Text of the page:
Mixed up in a pile of drawings from my grade school years, is a crayon portrait of my mother, and a list of facts about her.
“My Mom wears draw string jeans.
She likes turtle necks.
She wears pink glasses.”
I’m not sure what my little brain was thinking, or why I chose to talk about her clothes, but turtlenecks and pink glasses were not the reason I was drawing a picture of her.
I drew my Mom because she was my hero.
She was the one that painted pictures on shirts for me, and did my hair every morning, obliging me with my choice of spunky and colorful hair accessory. She was the one that shared her peanut M&M’s with me, and called me into the kitchen so I could watch the jiffy pop swell for amusement.
I loved my mom so much, that in all my years in public school, I never ate a single classroom snack or home economics recipe. For 9 years, I dutifully wrapped tasty looking morsels in a napkin, and presented them to her when I got home. She was worth the sacrifice.
Unfortunately though, the customary parent/child conflict of adolescence and early teens encroached upon her status as hero.When some ugly tragedies transpired in my life, mom and I hit some rocky territory. There was a lot of mutual misunderstanding, exasperation and turmoil. Looking back, I can see that her actions were only desperate attempts to reach me in my place of heartache and misery. What she meant for my good, I saw as abandonment and betrayal, and I carried those feelings with me for many years.
But as time went on, God began unfolding a picture of my mother, that completely unraveled the ancient hurts and ultimately led to the restoration of her heroic status in my repentant heart.
The picture God revealed to me wasn’t the “drawstring jeans”. It was a memory of climbing on the cupboards as a toddler, to retrieve chocolate chips, somehow knowing they were not for me and what transpired afterwards. When a customer pulled in to buy some fire wood, I ran out to “help” them, and as Mom slowly walked out behind me, the stranger made the comment, “Looks like you have been enjoying some chocolate.” All I could think, as Mom bent down to scoop me up was, “how did he know that?” And then, realizing that Mom was holding me, I thought “Uh oh… she heard him. I’m in trouble.” But trouble never came. Instead, it was a careful wet rag to wash away the chocolate smears I was oblivious to. On the picture God was unfolding , was that very real quality of mercy and grace.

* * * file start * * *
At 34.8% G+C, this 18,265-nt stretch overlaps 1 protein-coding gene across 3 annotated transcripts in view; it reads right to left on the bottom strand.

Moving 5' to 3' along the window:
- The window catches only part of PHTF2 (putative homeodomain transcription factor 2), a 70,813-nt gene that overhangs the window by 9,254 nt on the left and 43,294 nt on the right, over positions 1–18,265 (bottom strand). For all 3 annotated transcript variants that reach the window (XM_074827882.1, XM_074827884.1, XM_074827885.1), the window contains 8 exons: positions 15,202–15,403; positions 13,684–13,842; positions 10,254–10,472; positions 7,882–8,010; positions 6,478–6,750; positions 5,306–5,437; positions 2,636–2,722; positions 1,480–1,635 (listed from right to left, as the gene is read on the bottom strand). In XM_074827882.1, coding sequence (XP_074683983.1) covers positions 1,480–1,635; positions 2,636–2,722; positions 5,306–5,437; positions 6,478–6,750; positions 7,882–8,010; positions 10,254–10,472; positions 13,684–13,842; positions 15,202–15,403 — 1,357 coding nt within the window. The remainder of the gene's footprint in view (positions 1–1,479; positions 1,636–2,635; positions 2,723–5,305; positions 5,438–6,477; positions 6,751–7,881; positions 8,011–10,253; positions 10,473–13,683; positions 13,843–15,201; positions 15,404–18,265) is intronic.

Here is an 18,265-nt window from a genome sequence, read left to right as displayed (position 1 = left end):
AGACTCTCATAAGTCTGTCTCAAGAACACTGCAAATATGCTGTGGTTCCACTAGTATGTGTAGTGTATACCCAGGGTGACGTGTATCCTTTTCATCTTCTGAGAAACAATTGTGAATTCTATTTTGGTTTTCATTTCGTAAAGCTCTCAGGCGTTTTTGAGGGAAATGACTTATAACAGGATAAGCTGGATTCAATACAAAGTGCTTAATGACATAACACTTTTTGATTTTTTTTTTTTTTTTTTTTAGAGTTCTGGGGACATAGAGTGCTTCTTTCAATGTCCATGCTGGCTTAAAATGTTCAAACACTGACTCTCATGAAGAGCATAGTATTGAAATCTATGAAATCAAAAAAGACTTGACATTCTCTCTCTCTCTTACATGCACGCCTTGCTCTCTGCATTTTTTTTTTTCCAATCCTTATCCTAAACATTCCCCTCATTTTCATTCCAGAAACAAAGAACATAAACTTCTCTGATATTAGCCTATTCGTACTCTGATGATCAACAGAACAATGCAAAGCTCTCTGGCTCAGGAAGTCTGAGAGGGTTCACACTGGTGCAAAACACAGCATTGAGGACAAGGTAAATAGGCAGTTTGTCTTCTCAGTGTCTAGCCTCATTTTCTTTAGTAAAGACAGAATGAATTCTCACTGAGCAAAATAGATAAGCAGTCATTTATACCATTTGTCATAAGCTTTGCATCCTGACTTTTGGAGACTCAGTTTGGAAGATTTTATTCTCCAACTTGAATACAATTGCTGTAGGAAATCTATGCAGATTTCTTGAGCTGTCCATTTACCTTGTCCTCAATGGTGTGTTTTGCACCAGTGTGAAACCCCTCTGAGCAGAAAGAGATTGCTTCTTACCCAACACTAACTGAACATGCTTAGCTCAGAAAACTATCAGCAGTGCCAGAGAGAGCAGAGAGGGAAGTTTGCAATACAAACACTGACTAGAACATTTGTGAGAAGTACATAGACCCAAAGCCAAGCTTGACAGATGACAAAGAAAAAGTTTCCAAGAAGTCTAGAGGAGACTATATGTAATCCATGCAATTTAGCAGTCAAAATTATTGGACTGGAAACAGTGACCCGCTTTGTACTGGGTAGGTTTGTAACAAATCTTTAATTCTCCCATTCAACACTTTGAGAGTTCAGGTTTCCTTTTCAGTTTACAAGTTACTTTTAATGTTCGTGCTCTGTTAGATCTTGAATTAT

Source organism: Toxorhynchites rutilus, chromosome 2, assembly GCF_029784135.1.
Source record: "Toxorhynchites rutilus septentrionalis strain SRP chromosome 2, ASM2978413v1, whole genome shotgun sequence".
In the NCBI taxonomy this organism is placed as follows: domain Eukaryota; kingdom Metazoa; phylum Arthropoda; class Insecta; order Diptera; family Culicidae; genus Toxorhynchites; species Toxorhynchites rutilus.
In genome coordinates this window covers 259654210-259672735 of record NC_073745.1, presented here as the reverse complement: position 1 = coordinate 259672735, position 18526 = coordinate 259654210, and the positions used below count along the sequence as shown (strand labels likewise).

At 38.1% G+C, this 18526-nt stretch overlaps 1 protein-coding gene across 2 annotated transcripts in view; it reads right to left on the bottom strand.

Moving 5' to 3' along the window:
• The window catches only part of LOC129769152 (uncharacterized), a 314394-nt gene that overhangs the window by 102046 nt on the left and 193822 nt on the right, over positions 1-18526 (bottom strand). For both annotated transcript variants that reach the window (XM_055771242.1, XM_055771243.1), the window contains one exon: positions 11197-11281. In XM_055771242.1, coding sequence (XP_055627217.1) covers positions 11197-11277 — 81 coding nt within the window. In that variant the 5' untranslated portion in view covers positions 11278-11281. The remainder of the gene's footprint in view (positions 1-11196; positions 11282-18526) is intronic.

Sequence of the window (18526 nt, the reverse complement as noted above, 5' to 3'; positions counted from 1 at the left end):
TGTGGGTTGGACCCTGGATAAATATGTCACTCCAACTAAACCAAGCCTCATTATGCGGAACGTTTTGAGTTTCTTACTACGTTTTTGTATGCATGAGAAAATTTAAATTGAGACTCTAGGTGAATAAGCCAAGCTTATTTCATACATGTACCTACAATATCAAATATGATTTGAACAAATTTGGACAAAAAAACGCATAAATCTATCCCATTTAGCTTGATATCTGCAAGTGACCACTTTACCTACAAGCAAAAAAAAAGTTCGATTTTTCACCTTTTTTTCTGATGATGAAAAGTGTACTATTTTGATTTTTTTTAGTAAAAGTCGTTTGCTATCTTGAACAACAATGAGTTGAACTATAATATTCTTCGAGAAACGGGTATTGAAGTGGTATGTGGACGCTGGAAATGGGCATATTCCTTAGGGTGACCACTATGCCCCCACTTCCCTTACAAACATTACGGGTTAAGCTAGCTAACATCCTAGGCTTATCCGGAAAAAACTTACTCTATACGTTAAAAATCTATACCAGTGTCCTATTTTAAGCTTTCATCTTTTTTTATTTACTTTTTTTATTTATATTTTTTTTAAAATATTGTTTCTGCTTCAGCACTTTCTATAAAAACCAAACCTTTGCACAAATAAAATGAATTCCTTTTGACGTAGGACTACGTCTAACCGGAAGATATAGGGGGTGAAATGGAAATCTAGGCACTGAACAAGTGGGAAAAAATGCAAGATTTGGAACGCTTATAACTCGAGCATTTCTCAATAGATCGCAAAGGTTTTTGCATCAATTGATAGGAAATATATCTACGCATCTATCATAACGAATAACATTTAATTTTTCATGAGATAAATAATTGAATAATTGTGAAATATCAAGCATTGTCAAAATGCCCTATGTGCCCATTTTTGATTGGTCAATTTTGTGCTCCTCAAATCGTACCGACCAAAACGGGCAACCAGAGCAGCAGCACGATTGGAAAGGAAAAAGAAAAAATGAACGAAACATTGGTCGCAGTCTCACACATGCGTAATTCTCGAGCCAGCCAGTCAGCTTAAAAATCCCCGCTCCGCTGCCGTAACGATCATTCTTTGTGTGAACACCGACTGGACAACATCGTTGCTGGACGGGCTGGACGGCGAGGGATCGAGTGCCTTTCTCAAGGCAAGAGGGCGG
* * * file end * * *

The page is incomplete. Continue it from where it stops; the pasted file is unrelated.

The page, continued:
In that picture, it wasn’t the turtle neck shirts. It was the many times I saw her in the kitchen baking cookies. I genuinely believed she baked them just so I could have tea parties with the construction crew remodeling our house. As I got older I became interested in making my own cookies. First it was an Easy Bake oven that took thirty minutes to make what she could do in ten. But she always saved that last bit of dough just for me to use my Easy Bake. When I got old enough to really use the oven, I asked if I could make cookies, and she said, “Go ahead.” I asked how to make them and she told me to follow a recipe. We had a measuring pitcher that was quite large that I thought was a “cup”. The cookies did not turn out but it never seemed to bother her that the ingredients had been wasted. She taught me that failing is not a big deal as long as you know why you failed and you know how to fix it next time. In that picture, it was her perseverance and determination.